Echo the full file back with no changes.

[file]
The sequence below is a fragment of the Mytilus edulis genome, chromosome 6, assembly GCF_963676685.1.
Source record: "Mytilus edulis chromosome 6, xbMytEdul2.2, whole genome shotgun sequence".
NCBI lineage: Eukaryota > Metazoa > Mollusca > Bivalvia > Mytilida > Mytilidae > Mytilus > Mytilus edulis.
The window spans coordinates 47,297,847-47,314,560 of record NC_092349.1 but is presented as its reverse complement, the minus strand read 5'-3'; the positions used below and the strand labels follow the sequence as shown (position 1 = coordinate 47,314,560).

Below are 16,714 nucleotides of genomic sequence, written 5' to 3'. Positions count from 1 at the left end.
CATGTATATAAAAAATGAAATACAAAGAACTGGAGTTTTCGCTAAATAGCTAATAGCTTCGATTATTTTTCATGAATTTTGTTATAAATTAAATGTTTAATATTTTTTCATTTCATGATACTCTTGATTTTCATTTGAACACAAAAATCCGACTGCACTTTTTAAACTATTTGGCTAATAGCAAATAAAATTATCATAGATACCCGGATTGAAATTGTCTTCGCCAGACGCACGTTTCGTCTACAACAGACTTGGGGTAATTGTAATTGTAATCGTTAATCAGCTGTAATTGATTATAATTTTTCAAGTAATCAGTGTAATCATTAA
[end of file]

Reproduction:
The sequence below is a fragment of the Mytilus edulis genome, chromosome 6, assembly GCF_963676685.1.
Source record: "Mytilus edulis chromosome 6, xbMytEdul2.2, whole genome shotgun sequence".
NCBI lineage: Eukaryota > Metazoa > Mollusca > Bivalvia > Mytilida > Mytilidae > Mytilus > Mytilus edulis.
The window spans coordinates 47,297,847-47,314,560 of record NC_092349.1 but is presented as its reverse complement, the minus strand read 5'-3'; the positions used below and the strand labels follow the sequence as shown (position 1 = coordinate 47,314,560).

Below are 16,714 nucleotides of genomic sequence, written 5' to 3'. Positions count from 1 at the left end.
CATGTATATAAAAAATGAAATACAAAGAACTGGAGTTTTCGCTAAATAGCTAATAGCTTCGATTATTTTTCATGAATTTTGTTATAAATTAAATGTTTAATATTTTTTCATTTCATGATACTCTTGATTTTCATTTGAACACAAAAATCCGACTGCACTTTTTAAACTATTTGGCTAATAGCAAATAAAATTATCATAGATACCCGGATTGAAATTGTCTTCGCCAGACGCACGTTTCGTCTACAACAGACTTGGGGTAATTGTAATTGTAATCGTTAATCAGCTGTAATTGATTATAATTTTTCAAGTAATCAGTGTAATCATTAA